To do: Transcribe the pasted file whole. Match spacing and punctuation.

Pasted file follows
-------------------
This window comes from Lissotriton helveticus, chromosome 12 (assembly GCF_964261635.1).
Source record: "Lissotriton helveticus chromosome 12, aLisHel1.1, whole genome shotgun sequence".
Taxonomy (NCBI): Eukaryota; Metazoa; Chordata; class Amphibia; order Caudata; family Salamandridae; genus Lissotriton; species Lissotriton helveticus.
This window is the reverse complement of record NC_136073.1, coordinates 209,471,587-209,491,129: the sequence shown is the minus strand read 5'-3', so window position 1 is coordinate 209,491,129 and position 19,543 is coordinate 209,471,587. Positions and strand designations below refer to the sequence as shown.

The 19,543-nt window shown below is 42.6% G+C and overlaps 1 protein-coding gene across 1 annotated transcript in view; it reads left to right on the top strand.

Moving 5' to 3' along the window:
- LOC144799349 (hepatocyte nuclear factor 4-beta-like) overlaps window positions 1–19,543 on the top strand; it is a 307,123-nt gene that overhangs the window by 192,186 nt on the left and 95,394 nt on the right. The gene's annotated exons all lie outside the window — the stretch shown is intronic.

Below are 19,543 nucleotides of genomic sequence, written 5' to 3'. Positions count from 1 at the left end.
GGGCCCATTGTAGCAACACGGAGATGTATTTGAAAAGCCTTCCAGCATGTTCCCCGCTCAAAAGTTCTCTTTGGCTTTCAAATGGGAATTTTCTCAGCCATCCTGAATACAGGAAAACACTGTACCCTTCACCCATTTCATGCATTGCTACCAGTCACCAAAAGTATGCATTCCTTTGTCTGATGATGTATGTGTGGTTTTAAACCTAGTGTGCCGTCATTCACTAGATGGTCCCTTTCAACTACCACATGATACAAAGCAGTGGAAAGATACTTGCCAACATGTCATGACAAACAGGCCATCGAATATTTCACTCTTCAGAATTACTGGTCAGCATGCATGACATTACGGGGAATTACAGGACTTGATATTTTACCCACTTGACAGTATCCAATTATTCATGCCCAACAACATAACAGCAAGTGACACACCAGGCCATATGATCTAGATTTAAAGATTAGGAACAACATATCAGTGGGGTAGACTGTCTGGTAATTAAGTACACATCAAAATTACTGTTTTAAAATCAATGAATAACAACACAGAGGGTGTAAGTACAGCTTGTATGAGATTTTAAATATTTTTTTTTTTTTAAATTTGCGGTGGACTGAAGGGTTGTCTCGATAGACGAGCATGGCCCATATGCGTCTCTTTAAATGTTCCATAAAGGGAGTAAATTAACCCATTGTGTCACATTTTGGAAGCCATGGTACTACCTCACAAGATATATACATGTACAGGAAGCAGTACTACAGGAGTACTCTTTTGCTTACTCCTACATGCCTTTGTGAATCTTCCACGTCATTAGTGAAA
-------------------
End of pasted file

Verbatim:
This window comes from Lissotriton helveticus, chromosome 12 (assembly GCF_964261635.1).
Source record: "Lissotriton helveticus chromosome 12, aLisHel1.1, whole genome shotgun sequence".
Taxonomy (NCBI): Eukaryota; Metazoa; Chordata; class Amphibia; order Caudata; family Salamandridae; genus Lissotriton; species Lissotriton helveticus.
This window is the reverse complement of record NC_136073.1, coordinates 209,471,587-209,491,129: the sequence shown is the minus strand read 5'-3', so window position 1 is coordinate 209,491,129 and position 19,543 is coordinate 209,471,587. Positions and strand designations below refer to the sequence as shown.

The 19,543-nt window shown below is 42.6% G+C and overlaps 1 protein-coding gene across 1 annotated transcript in view; it reads left to right on the top strand.

Moving 5' to 3' along the window:
- LOC144799349 (hepatocyte nuclear factor 4-beta-like) overlaps window positions 1–19,543 on the top strand; it is a 307,123-nt gene that overhangs the window by 192,186 nt on the left and 95,394 nt on the right. The gene's annotated exons all lie outside the window — the stretch shown is intronic.

Below are 19,543 nucleotides of genomic sequence, written 5' to 3'. Positions count from 1 at the left end.
GGGCCCATTGTAGCAACACGGAGATGTATTTGAAAAGCCTTCCAGCATGTTCCCCGCTCAAAAGTTCTCTTTGGCTTTCAAATGGGAATTTTCTCAGCCATCCTGAATACAGGAAAACACTGTACCCTTCACCCATTTCATGCATTGCTACCAGTCACCAAAAGTATGCATTCCTTTGTCTGATGATGTATGTGTGGTTTTAAACCTAGTGTGCCGTCATTCACTAGATGGTCCCTTTCAACTACCACATGATACAAAGCAGTGGAAAGATACTTGCCAACATGTCATGACAAACAGGCCATCGAATATTTCACTCTTCAGAATTACTGGTCAGCATGCATGACATTACGGGGAATTACAGGACTTGATATTTTACCCACTTGACAGTATCCAATTATTCATGCCCAACAACATAACAGCAAGTGACACACCAGGCCATATGATCTAGATTTAAAGATTAGGAACAACATATCAGTGGGGTAGACTGTCTGGTAATTAAGTACACATCAAAATTACTGTTTTAAAATCAATGAATAACAACACAGAGGGTGTAAGTACAGCTTGTATGAGATTTTAAATATTTTTTTTTTTTTAAATTTGCGGTGGACTGAAGGGTTGTCTCGATAGACGAGCATGGCCCATATGCGTCTCTTTAAATGTTCCATAAAGGGAGTAAATTAACCCATTGTGTCACATTTTGGAAGCCATGGTACTACCTCACAAGATATATACATGTACAGGAAGCAGTACTACAGGAGTACTCTTTTGCTTACTCCTACATGCCTTTGTGAATCTTCCACGTCATTAGTGAAA